Skip to main content

They Do Not Come Out in the Papers


It’s amazing why a few good things, though how phenomenal they are, do not get printed in our newspapers while all the mudslinging, dirty politics, and boxing matches do. It’s also quite spectacular why a public official who inaugurates a building gets full media treatment (read: words, sounds, and pictures) but not when a non-governmental organization was able to strengthen the livelihood of 536 rural poor households.

Last Friday (15 February), I presented an independent evaluation report on a project implemented by the Soil and Water Conservation Foundation in four Eskaya communities in the towns of Duero, Guindulman, Sierra Bullones, and Pilar and in 8 other barangays within Sierra Bullones. The project was successful in increasing the income of around 345 rural households, from below 2,000 monthly gross income to 2,500 and more. It also made possible the strengthening of 12 community associations, most of which currently have more than P70,000 of capital build up (from almost nothing) to continue their different livelihood projects.

The evaluation report concluded that the project has afforded beneficiary communities with the chances to increase income, improve well being, reduce vulnerability against livelihood shocks, achieve a certain degree of food security, and manage their resources sustainably. These opportunities could not have been made available to these communities without the project and may have taken a longer time to develop.

But news such like these do not come out in the papers. NGOs like SWCF do not have PR people who write news stories every week, and the media may have not regarded these as stories that sell. In print media, as it is elsewhere, there is always the marginalization of the people at the periphery, that their plight, much more their achievements, become virtually insignificant.

Comments

Anonymous said…
yes, the same thing happened to ELAC (Environmental Legal Assistance Center). Even if there were suggestions to come up with PRs or LTEs at least once a month, still, it did not materialize. this is probably because ELAC & SWCF & most other NGOs are not comfortable "lifting their own chair" so to speak. it would be a fright if NGOs start getting comfortable with it. this is also probably because NGOs have a different dynamism or "culture" or whatever you'd like to call it compared to government or other mainstream organizations. and i think NGOs are more results/impacts oriented. it's a classic example of an analogy of two brands of potato chips snack. the first one, although not a known brand, but is really full of chips. while the other is just a bag full of air whose label and packaging only promises more chips inside but does not actually have them.

Popular posts from this blog

What is the Church's Business in the Dauis Renaissance Program?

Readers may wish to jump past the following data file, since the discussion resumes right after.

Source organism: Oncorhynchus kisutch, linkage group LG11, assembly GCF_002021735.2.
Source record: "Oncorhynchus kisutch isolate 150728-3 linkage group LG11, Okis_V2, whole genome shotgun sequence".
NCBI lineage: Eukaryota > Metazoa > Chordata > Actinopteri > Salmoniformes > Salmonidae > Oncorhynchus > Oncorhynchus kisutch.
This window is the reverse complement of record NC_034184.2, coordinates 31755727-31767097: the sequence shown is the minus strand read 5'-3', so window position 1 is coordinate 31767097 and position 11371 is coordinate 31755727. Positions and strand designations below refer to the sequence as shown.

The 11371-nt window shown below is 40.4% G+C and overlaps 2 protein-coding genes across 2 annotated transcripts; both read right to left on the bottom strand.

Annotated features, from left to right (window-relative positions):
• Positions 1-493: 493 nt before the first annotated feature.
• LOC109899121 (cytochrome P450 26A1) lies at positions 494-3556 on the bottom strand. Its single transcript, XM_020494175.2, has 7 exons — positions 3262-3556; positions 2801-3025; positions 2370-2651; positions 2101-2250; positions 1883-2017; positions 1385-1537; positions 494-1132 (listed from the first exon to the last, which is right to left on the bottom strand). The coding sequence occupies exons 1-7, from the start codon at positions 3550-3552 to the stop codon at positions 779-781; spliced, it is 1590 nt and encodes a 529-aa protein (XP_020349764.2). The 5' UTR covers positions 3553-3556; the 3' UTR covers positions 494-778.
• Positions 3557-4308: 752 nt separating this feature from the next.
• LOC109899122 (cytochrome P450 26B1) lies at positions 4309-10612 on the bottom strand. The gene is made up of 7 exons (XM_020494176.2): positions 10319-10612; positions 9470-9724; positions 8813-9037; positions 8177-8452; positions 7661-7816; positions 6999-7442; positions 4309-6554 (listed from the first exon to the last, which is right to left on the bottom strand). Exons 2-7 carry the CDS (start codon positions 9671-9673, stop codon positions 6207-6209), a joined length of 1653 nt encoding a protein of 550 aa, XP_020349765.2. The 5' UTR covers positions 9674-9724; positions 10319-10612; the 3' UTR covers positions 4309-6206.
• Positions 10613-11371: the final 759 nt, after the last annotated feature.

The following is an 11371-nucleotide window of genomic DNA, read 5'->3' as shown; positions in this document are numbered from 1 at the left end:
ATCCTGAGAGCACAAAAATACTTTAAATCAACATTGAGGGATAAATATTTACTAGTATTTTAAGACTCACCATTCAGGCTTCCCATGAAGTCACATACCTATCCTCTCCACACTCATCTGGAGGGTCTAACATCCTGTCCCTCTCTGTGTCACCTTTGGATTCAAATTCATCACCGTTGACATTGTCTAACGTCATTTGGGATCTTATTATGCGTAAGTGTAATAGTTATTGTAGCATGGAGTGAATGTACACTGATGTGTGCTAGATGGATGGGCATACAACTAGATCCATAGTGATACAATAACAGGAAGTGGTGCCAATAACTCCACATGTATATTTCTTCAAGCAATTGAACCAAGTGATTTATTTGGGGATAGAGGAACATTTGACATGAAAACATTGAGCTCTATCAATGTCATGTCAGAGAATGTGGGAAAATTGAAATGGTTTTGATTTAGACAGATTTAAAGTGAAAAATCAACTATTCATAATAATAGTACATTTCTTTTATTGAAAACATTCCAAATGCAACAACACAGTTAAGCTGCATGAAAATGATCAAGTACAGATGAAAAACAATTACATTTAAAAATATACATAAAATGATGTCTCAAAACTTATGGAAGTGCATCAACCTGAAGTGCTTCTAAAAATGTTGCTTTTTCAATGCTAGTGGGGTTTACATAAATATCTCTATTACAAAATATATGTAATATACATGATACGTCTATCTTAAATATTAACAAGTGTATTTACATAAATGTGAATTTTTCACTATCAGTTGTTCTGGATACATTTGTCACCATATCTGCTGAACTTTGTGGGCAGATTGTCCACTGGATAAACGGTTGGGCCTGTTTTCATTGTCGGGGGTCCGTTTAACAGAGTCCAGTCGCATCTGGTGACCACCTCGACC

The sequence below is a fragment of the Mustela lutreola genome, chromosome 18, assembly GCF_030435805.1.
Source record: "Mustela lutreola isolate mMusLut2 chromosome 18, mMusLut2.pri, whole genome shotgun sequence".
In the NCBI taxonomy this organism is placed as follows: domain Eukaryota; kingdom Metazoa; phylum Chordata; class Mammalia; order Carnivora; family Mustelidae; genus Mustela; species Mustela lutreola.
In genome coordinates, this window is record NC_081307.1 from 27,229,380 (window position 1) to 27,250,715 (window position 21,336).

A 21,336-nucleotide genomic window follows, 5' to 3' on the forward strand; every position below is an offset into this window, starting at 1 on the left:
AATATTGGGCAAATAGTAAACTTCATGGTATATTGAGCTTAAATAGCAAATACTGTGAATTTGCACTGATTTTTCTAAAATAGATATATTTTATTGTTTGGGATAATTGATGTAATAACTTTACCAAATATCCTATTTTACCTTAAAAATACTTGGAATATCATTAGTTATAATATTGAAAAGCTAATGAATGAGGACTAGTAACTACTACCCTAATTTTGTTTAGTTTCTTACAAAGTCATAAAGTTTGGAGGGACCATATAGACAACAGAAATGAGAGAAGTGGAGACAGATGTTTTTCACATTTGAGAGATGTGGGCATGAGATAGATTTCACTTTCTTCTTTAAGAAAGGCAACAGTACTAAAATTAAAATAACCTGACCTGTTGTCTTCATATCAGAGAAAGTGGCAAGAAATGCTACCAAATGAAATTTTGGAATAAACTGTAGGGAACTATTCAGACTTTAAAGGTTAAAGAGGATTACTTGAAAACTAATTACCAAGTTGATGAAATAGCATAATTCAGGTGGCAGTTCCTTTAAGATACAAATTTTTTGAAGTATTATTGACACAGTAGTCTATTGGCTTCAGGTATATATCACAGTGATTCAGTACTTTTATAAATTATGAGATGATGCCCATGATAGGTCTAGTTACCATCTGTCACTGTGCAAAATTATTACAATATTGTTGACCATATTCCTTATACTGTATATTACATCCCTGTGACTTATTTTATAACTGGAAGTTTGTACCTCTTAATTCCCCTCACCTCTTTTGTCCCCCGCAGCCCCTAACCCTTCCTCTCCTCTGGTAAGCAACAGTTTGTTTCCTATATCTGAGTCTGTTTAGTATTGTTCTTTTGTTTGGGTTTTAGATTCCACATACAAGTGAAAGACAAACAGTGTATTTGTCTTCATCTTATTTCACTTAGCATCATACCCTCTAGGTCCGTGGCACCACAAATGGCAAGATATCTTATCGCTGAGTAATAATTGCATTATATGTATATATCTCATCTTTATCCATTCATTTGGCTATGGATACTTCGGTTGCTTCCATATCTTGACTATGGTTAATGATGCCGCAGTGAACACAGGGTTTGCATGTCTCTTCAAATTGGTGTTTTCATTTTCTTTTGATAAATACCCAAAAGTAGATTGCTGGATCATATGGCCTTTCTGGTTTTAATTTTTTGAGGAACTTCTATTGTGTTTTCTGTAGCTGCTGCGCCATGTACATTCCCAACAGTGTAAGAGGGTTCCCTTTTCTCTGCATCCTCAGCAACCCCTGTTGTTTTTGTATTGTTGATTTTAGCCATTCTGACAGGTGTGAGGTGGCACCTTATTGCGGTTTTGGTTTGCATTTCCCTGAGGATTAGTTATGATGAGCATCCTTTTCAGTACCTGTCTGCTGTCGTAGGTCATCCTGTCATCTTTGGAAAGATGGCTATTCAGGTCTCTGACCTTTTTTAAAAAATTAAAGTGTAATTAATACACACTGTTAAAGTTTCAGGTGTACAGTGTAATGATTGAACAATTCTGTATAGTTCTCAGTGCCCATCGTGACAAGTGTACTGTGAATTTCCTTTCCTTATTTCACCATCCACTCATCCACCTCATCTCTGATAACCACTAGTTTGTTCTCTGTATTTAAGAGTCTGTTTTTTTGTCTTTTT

Introduction This paper presents an analysis, in financial perspective, of the details of the agreement entered into by parties 1) The Bishop of Tagbilaran, 2) Beatriz Susanna Zobel de Ayala, 3) Dauis Renaissance Company, Inc. and signed on June 24, 2008 in Dauis, Bohol, Philippines. As the agreement is vague in some respects, figure computations were interpreted on the basis of its implications to financial statements of the “Dauis Renaissance Company”, both currently and prospectively. The paper is structured in three parts. The first section analyses the facts of the agreement and its implication on assets, equities, and net income projections. The relevant provisions of the agreement are cited side by side with the analysis. The second section represents the general independent appraisal of the author on the “Dauis Renaissance Company”, taking collectively all the facts mentioned in the first section. The annex section presents a list of important financial terms which are defin

The Problem with Representative Democracy

The Bohol Chronicle reported today (27 December 2009) that the Sangguniang Panlalawigan has given a go-signal for the governor of the province of Bohol to sign a joint venture and development agreement (JVDA) with Oasis Leisure Islands Development Inc. (OLIDI) to reclaim at least 450 hectares by building 5 islets at Panglao Bay. The provincial lawmakers believed that the proposal was advantageous to the government, as it will not spend any single peso for the project, from its inception to implementation. Interestingly, the Bohol Chronicle reported that Vice Governor Herrera stressed that "Several discussions have been made and the SP met with the proponents many times. Concerns of each board member have been satisfactorily answered." I was appalled. It seems that the Sangguniang Panlalawigan members have not read the proposal in its entirety. I wonder if they could answer questions if reporters will ask them for the details of the proposal. I wonder

Impress me, Convince me: A Call to Those Opposing the RH Bill

Two friends of mine sipped coffee at Bo’s after what to them was a disappointing forum on the RH bill sponsored by the local Catholic Church. They were amazed by the lack of information, the drought of reason, and the argumentum ad misericordiam employed by those who said that the RH bill should be junked. The lady, mother of two, asked, “Why should an intellectual forum on a bill be reduced to an attack to our conscience? Why does the church have to repeat all over and over again that to kill is bad?” His companion replied, “I do not really see the point. I have not seen a provision there that says that the bill can be made responsible for deaths of unborn children. I do not really know what they are objecting about.” “Impress me, convince me.” These were the words that echoed in my mind when I heard the conversation. I heard it first in a reality show looking for fresh new talents, shouted by one of the three judges at a contestant doing an interpretation of Stevie Wonder’s ‘